We apply a four-wave mixing analysis on a quantum dot laser to simultaneously obtain the linewidth enhancement factor α and other intrinsic laser parameters. By fitting the experimentally obtained regenerative signals and power spectra at different detuning frequencies with the respective curves analytically calculated from the rate equations, parameters including the linewidth enhancement factor, the carrier decay rate in the dots, the differential gain, and the photon decay rate can be determined all at once under the same operating conditions. In this paper, a theoretical model for the four-wave mixing analysis of the QD lasers is derived and verified. The sensitivity and accuracy of the parameter extraction using the four-wave mixing method are presented. Moreover, how each each parameters alter the shapes of the regenerative signals and the power spectra are also discussed.
© 2011 OSA
Nonlinear dynamics of semiconductor lasers and their applications [1–5] have been investigated extensively in recent years. For the quantum dot (QD) lasers, the dynamical behaviors and modulation characteristics are significantly influenced by the intrinsic laser parameters especially the linewidth enhancement factor α . The linewidth enhancement factor of QD lasers can be measured with several methods under different operation conditions. For the material α below the threshold, it is usually measured with the amplified spontaneous emission (ASE) . For the device α above the threshold, techniques such as the FM/AM response ratio under small signal current modulation [8, 9], the linewidth measurement , and the injection locking [10–13] are commonly used.
In these techniques, however, the FM/AM method is limited by the electric parasitic effects where careful calibrations of the laser and the photodetector responses are required. In the injection locking technique, one can either measure the variations of the output power  or the junction voltage  under different detunings to extract the value of α. However, the variations are typically small and the value of α is difficult to be precisely determined. While the α can also be measured from the slope ratio of the upper and the lower injection locking boundaries , strong injections are needed to obtain the accurate locking bandwidths. When the laser under test is biased at a higher bias level, injection locking of the laser becomes difficult to achieve.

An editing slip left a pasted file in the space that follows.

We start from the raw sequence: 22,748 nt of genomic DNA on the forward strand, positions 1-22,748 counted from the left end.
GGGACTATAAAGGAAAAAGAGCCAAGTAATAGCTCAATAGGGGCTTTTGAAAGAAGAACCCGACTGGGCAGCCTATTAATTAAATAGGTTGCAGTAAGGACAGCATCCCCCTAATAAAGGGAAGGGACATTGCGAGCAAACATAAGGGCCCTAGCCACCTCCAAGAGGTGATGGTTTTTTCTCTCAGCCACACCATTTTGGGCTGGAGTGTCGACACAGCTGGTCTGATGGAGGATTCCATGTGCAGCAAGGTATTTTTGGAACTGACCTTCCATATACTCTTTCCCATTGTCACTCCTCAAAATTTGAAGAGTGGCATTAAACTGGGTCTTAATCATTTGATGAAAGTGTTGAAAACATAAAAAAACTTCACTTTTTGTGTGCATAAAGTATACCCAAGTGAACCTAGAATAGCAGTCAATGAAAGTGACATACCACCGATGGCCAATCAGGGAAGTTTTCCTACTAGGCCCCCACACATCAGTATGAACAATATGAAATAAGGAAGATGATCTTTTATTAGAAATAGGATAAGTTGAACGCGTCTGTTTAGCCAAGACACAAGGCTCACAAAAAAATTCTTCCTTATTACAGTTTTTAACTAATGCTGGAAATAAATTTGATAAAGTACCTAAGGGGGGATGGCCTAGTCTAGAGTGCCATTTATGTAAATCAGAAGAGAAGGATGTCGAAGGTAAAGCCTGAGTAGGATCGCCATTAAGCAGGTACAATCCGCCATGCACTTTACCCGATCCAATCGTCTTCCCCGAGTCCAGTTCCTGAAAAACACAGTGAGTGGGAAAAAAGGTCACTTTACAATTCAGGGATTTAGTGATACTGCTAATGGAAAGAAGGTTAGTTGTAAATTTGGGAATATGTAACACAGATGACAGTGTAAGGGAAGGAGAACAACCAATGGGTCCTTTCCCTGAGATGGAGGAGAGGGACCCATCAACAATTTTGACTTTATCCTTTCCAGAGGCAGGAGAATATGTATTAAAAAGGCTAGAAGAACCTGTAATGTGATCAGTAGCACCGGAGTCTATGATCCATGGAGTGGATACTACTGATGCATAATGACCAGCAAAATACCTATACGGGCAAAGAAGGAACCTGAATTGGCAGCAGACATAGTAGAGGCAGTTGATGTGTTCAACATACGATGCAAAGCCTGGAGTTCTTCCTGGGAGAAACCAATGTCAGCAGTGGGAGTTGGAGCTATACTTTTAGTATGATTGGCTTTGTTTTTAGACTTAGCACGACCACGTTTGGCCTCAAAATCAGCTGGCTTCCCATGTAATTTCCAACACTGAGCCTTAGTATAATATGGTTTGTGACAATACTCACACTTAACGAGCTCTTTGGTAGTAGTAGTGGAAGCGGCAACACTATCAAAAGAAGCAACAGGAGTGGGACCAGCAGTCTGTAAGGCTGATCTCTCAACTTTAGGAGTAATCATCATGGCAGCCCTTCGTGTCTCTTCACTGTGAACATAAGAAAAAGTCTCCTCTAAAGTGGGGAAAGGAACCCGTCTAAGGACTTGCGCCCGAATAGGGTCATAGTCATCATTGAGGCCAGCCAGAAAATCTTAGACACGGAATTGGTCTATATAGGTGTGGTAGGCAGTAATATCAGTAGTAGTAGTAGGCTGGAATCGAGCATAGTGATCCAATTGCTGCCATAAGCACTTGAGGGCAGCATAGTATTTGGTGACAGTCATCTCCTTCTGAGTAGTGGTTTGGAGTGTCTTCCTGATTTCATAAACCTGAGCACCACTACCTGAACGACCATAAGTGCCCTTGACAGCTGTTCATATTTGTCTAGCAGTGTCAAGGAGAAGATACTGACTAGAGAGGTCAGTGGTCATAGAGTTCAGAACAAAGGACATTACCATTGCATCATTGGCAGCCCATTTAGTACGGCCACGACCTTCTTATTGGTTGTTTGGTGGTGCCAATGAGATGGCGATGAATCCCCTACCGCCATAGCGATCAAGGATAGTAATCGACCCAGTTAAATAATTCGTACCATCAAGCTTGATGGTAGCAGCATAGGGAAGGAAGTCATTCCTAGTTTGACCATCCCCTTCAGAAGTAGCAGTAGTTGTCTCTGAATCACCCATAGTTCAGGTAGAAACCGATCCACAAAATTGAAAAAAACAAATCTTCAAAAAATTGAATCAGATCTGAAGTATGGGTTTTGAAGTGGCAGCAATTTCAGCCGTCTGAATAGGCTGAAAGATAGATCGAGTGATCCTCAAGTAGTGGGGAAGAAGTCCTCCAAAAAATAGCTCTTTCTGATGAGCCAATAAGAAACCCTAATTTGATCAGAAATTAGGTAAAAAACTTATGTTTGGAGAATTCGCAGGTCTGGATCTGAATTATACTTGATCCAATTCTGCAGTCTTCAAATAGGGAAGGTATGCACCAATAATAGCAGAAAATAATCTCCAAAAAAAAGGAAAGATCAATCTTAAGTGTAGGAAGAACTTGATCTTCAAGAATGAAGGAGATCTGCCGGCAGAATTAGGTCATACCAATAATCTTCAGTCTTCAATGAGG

In this paper, we study the four-wave mixing (FWM) analysis  to measure the α of a QD laser. By fitting the experimentally obtained regenerative signals and the power spectra of the FWM states at different detuning frequencies to the respective theoretical curves, intrinsic laser parameters such as the linewidth enhancement factor α, the relaxation resonance frequency νr, the carrier decay rates in the quantum dots γd, the differential gain g0, the photon decay rate γs, the interaction cross section of the carriers ς, the gain saturation coefficient ɛ, the capture rate from the quantum wells into the dots C, and the carrier decay rates in the quantum wells γN can all be extracted simultaneously. Moreover, unlike the injection locking technique, FWM states can be easily obtained with just weak injections. As the results, α of the QD lasers at very high bias levels can still be measured.
2. Model and method
The dynamics of QD lasers with optical injection can be described by the rate equations for the complex amplitude of electric field E, the occupancy probability of the quantum dots ρ, and the carrier density in the surrounding quantum wells NW 2, 15, 16]. These rate equations are simplified [17, 18] while have good agreement with the experimental results .
By deriving the equations of E, ρ, and NW, the steady-state solutions of the rate equations at the FWM states can be obtained. In the degenerate FWM states, the E-field of the QD laser is composed of the free-oscillating signal, the regenerated amplification signal, and the FWM signal. Therefore, the output field can be expressed as
NW is nearly constant (≃ N0) based on the simulation results with large capture rates, where N0 is the steady-state solution of NW without perturbation. Therefore, we can set Eq. (3) equals to zero to get the steady-state solution, which gives
To simplify the calculation, some approximations are made based on the simulation results. First, the complex amplitude of the amplitude modulation (σ) is much smaller than the steady-state field amplitude (E0), which gives
Since the capture rate from the quantum wells into the dots (C) is generally much larger than the carrier decay rates in the quantum wells (γN) while the occupancy probability of the quantum dots (ρ) is not close to 1, Eq. (6) can be reduced toEqs. (4), (5), and (9) into the rate equations, the complex amplitudes of the regenerative field, the FWM field, and the amplitude modulation with different detuning frequencies can be obtained.